Where do I begin? Oh, right, I began two columns ago, because this is column three in my series discussing the “The Trial of The Flash” episode from the The Flash TV show. (And there’s a sentence that’ll drive proofreaders crazy.)
Okay, I’ll actually begin with a SPOILER WARNING. If you’re not caught up on The Flash, I’m about to reveal a couple of episodes worth of endings. Now, with the warning out of the way, like a college professor dressing for his twenty-fifth graduation ceremony, I have to recap.
Barry (The Flash) Allen was on trial for murdering Clifford DeVoe. In reality, DeVoe, a super genius whose hyper brain was literally sapping the vitality from his own body, transferred his consciousness into the body of another man. Then he put his lifeless body in Barry Allen’s apartment and framed Barry Allen for murder.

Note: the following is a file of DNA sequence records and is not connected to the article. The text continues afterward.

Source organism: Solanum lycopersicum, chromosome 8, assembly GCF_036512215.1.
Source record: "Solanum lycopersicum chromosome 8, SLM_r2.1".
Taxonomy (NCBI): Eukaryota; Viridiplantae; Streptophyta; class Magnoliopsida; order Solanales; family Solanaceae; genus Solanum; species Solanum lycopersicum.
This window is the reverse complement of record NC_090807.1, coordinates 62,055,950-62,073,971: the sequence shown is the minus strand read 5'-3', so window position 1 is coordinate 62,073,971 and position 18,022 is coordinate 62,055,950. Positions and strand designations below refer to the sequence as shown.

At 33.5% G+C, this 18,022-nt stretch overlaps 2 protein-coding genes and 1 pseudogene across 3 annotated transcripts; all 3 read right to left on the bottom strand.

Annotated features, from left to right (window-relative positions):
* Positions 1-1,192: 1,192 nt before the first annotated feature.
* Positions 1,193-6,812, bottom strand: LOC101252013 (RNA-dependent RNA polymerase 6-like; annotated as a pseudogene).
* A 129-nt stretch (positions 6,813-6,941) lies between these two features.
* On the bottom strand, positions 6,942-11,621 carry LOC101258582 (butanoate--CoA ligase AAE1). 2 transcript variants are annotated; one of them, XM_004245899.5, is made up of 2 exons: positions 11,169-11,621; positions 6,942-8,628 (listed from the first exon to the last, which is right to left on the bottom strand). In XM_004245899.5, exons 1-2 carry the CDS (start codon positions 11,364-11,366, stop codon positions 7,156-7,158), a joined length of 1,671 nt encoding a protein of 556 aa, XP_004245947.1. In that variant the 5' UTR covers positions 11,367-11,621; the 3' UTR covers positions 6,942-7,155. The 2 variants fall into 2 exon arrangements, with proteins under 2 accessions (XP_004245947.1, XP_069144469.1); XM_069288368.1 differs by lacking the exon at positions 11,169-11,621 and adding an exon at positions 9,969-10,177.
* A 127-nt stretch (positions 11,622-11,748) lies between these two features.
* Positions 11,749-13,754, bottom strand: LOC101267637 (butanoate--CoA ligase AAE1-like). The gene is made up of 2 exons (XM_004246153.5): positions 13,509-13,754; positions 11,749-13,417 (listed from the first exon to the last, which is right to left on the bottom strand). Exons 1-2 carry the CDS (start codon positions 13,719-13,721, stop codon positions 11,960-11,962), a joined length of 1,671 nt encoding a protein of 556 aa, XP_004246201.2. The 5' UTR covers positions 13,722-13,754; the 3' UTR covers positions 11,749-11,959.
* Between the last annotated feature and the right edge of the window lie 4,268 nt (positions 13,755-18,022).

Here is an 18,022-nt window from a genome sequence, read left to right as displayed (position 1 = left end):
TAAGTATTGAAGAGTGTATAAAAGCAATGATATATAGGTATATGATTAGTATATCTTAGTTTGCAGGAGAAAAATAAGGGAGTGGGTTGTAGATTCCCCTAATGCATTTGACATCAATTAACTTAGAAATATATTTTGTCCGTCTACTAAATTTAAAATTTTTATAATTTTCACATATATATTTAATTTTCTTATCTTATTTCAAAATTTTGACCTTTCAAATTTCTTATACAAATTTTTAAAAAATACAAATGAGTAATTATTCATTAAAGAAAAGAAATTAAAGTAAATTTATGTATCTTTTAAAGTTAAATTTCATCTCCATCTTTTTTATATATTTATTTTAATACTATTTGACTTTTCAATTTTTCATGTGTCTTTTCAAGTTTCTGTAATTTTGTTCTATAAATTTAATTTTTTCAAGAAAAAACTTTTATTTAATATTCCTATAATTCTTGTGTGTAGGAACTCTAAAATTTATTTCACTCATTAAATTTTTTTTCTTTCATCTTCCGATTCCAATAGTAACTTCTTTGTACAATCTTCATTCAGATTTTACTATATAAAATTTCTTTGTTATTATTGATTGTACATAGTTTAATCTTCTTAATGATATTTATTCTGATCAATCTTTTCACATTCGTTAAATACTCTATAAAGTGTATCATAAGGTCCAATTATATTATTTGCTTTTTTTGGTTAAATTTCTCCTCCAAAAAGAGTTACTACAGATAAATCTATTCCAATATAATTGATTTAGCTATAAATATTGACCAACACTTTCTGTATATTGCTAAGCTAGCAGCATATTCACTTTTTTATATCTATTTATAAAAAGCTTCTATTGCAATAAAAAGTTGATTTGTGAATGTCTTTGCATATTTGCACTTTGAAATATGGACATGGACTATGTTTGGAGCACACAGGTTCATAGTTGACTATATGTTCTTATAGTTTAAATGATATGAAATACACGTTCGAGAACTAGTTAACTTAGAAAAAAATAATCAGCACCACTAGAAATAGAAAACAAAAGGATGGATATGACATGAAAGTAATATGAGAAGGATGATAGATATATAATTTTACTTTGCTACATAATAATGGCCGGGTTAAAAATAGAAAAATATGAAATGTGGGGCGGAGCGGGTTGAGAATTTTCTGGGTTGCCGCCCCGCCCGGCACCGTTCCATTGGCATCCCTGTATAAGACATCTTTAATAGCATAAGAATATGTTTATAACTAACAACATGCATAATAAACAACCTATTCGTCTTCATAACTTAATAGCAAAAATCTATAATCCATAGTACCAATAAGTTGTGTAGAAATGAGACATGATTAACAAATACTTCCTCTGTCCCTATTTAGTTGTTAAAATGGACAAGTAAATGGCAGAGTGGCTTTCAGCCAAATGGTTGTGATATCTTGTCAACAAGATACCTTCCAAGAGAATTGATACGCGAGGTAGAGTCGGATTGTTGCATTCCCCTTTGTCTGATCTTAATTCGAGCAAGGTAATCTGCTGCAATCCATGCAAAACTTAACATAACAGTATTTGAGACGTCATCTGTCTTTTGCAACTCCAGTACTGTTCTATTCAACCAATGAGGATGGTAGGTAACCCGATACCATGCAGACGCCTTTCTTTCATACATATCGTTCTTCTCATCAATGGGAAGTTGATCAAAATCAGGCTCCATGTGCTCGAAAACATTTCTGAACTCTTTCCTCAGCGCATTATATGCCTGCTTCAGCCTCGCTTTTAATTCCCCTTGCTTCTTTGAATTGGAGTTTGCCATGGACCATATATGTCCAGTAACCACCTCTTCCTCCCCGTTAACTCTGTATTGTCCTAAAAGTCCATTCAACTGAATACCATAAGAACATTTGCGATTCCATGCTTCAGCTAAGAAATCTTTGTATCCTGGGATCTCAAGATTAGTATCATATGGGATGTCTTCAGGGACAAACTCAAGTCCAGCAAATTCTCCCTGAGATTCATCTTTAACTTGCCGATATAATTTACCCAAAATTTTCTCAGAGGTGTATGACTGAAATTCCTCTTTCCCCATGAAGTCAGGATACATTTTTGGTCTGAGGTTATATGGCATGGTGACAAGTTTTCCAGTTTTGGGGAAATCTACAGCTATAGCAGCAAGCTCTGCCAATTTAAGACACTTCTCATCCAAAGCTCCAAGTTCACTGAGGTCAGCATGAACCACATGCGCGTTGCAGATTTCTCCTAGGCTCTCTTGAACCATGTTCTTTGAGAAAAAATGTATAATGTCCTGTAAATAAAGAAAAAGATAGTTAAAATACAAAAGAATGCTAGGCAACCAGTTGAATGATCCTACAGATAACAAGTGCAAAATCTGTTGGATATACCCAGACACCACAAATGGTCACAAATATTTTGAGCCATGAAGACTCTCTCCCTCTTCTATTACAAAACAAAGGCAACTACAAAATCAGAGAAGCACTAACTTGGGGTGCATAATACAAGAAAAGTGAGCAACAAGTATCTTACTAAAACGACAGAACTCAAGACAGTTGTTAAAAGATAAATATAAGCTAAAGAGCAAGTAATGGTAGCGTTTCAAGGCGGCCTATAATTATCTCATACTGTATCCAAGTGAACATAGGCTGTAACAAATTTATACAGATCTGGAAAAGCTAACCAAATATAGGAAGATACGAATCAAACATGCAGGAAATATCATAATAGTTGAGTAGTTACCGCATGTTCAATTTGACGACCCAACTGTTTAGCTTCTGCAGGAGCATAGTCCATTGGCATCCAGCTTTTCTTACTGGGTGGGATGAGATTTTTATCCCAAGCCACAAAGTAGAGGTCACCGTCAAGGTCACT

The trial followed the Constitutional principle of a speedy trial, it barely took up half of the forty-two minutes a one-hour TV episode lasts when you use your DVR to skip the commercials. My writing about the trial has taken a bit longer. Okay, more like a terabit longer. But take heart, the trial’s reached the closing arguments and instructions to the jury stage.
Which I’m not going to write about.